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There is only one water inlet in my kitchen — well, 2, one for hot water and one for cold, but they are both connected to my sink. I have no idea of how to hack one of those to allow for a dishwasher to function normally. I assume that with the right piece, it should be easy, but cannot find anything online. Am I missing something?

I assume the same would have to be done for the drain.

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First question. Do you have a garbage disposer unit? If so there is highly likely a port on the side of it where the dishwasher drain line can connect. The disposer cavity provides an air gap between the actual drain and the dishwasher drain hose so there can be no possibility of a siphon back into the washer. Before attaching a drain hose to a disposer there is normally a knock out slug that must be removed inside the drain nib on the disposer.

If you have no disposer then you will have to add an air gap for the dishwasher drain line that mounts in a hole up on the back skirt of the sink. The dishwasher drain connects to the air gap and than another short hose goes to a modified sink down spout fitting before the P-trap. The air gap and alternate downspout fittings look like this:

enter image description here

The connection for the dishwasher water line will require the application of a Tee type fitting onto the existing faucet under your sink. The exact nature of the fittings required will depend upon the type of connections there are there now and what the dishwasher comes with. If you do not consider yourself a sometimes plumber it may be well to call in a local expert to deal with the water piping (and the drains if you so wish). Here is an example of dishwasher water line Tee connection. Note it can be a good idea to equip the branch line with a ball valve shut off. The picture shown is a Tee with the branch valve built right in.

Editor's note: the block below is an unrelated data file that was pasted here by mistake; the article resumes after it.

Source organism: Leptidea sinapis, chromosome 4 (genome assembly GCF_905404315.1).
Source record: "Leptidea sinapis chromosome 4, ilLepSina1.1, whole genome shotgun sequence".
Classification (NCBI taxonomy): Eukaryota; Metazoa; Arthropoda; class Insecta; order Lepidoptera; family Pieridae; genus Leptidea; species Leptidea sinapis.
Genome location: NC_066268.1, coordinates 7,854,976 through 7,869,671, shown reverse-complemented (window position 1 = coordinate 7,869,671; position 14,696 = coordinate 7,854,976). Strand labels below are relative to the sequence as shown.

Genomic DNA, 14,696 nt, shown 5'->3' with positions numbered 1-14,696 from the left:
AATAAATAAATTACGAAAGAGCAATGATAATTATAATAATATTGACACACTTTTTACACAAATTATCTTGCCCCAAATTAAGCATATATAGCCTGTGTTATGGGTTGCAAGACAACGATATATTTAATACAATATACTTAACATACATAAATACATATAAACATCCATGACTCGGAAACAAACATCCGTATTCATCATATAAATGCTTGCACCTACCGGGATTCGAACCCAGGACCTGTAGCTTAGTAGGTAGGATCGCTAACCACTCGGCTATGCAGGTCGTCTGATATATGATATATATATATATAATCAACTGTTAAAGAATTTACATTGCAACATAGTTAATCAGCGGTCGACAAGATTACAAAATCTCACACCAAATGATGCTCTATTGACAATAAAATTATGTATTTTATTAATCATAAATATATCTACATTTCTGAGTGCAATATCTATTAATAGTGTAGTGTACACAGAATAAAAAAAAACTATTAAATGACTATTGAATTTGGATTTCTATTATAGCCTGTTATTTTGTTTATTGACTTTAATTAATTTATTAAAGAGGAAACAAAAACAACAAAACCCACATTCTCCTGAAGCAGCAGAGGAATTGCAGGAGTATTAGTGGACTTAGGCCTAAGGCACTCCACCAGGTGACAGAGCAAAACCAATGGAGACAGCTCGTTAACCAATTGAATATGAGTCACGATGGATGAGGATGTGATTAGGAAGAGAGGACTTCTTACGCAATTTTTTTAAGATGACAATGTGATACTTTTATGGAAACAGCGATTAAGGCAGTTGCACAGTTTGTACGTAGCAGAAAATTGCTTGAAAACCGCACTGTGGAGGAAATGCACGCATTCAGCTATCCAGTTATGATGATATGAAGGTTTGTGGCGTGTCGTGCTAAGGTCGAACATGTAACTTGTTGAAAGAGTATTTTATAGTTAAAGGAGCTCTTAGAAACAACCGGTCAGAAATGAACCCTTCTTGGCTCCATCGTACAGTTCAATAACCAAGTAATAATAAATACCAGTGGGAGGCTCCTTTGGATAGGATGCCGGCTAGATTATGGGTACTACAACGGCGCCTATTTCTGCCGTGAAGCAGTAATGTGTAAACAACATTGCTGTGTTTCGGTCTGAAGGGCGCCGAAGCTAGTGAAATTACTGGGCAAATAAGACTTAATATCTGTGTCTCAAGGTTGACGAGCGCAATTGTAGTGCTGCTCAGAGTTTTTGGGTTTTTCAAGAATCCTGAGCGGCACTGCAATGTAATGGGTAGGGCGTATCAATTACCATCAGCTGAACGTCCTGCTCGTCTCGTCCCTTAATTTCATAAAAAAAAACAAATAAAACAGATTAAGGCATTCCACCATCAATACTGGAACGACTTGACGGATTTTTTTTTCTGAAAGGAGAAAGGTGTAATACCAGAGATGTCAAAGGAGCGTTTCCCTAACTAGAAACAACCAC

enter image description here

  • Who manufactures this valve??? – user54596 May 29 '16 at 4:39
  • @Russ - Do a Google image search using the URL of the above image. You will find some links. The above valve is apparently a "Washing Machine Tee Valve". You can also use "Dishwasher Tee Valve" and find similar things. – Michael Karas May 29 '16 at 12:36

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